• I see a book weight as a text weight with color on the lighter side and regular/medium as having a color little darker than book. 
    That’s how I feel about it too.
    Well, if it’s all about just how one perceives it, it can be arbitrary. I prefer the reasoning of George as a loose criteria.
  • Scott-Martin brings up optical sizing. 
    As I conceive it, in a modulated design, weight changes are mostly focused on the thickness of the thicks. Optical sizes are focused (among other subtleties) on the thickness of the thins (to achieve higher or lower contrast). 
    It sounds to me like the "book" label, which rings of optical sizing, was often simply assigned to a weight that had the approximate contrast of a running-text font but that came about through a lessening of the thicks rather than a strengthening of the thins. That would account for the frustration that the result was overall too light for what it seemed to promise. 

    (Has there ever been a "Book" weight offered of a monoline design?)
  • George ThomasGeorge Thomas Posts: 504
    edited October 5
    (Has there ever been a "Book" weight offered of a monoline design?)

    Futura Book is likely the best known example.

  • Stephen ColesStephen Coles Posts: 765
    edited October 5
    As a label, “Book” rarely makes sense to me. If your other style names are clear descriptions of weight with an obvious sequence, why introduce a name whose meaning is ambiguous? It only confuses your customers and users.
  • edited October 5
    I’ve been working on a Neo-Grotesk family and one day added a Book weight because the Regular (or Normal, or Text) weight appeared too strong in some applications, particularly with bright type on dark background.
    I use an RSS reader to validate metrics, kerning, readability and flow on the screen. This app lets me switch between bright, toned and dark backgrounds, which is very useful for comparisons.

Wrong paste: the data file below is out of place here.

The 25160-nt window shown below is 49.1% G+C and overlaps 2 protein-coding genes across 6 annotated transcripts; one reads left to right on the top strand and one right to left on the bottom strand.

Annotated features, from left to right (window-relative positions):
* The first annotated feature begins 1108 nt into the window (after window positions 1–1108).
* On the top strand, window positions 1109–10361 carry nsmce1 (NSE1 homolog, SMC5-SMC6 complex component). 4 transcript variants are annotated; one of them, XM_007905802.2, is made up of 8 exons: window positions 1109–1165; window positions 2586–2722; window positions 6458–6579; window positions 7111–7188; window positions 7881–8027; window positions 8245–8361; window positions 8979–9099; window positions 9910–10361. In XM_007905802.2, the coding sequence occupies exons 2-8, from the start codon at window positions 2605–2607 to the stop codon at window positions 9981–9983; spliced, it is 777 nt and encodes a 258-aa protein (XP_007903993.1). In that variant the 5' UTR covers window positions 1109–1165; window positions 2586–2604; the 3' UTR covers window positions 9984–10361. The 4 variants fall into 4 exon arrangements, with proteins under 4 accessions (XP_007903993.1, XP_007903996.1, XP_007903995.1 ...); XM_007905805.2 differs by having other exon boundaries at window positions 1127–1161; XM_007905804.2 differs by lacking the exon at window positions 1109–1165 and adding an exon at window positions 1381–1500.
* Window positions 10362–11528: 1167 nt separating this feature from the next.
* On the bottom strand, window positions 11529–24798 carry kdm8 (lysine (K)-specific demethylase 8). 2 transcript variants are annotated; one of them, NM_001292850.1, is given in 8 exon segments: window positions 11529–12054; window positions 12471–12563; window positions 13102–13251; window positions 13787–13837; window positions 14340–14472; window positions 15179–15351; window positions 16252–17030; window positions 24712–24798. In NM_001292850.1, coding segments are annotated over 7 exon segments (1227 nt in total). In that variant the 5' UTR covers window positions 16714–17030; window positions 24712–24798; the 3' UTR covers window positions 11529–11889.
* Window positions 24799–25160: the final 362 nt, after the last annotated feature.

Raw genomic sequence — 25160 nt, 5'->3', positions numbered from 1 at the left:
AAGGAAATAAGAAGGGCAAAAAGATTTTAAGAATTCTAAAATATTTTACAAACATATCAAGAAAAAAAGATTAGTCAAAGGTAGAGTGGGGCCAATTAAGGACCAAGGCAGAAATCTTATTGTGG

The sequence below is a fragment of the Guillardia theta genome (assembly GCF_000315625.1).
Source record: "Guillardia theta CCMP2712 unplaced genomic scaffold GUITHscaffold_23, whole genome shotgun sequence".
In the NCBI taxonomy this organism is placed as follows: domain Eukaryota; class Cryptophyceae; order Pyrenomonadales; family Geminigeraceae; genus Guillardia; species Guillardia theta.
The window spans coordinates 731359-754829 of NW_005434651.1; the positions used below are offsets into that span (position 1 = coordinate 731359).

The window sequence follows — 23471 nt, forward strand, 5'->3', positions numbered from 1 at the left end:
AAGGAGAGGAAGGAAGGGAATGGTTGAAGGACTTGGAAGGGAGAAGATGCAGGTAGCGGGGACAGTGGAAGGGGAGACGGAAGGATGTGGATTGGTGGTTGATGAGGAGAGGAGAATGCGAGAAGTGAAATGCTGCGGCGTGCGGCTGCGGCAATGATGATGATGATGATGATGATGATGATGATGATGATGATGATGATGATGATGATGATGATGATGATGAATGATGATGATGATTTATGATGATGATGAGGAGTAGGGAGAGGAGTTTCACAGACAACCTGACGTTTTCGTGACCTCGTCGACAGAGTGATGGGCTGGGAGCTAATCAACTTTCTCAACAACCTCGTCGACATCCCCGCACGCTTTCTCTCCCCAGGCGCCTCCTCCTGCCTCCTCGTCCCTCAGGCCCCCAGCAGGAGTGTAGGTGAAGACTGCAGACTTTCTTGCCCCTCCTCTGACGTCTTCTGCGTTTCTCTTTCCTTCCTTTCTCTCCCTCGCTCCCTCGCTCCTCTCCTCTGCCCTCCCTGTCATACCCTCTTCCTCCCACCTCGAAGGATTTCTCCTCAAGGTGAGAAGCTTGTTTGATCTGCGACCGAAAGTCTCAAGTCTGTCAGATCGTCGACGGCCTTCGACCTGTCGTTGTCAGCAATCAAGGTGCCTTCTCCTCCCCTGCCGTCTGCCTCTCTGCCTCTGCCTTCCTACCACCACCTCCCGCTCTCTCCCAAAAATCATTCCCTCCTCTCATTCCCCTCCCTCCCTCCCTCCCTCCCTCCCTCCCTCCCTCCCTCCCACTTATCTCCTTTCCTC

Adding a Book weight in addition to the Regular/Normal weight could provide designers with more freedom, especially for text colour as mentioned earlier in this discussion. I find all your thoughts and insights very helpful and I was wondering how the font family would be perceived if there is an additional Book weight available. I am not so much worried anymore about conflicts with software, as I think Adobe (and most modern by other manufacturers) has that covered. I tested the font with Adobe’s suite, as well as Affinity Designer, Apple Pages and Keynote, PowerPoint, etc.
  • Stephen ColesStephen Coles Posts: 765
    edited October 5
    I say “ambiguous” because there is no clear standard for where Book falls in a weight spectrum or even if it implies a weight value at all. Evidence: 
    If type designers, apps, and OSes are all over the map about Book, type users won’t get it either. 
  • Henning, I see what you mean, and I understand why Book is often introduced to existing families that already have style names applied. But if you are working on a new family and have the opportunity to create all the style names at once, why not choose names that are clear? It won’t be obvious to many users that Book is lighter than Regular.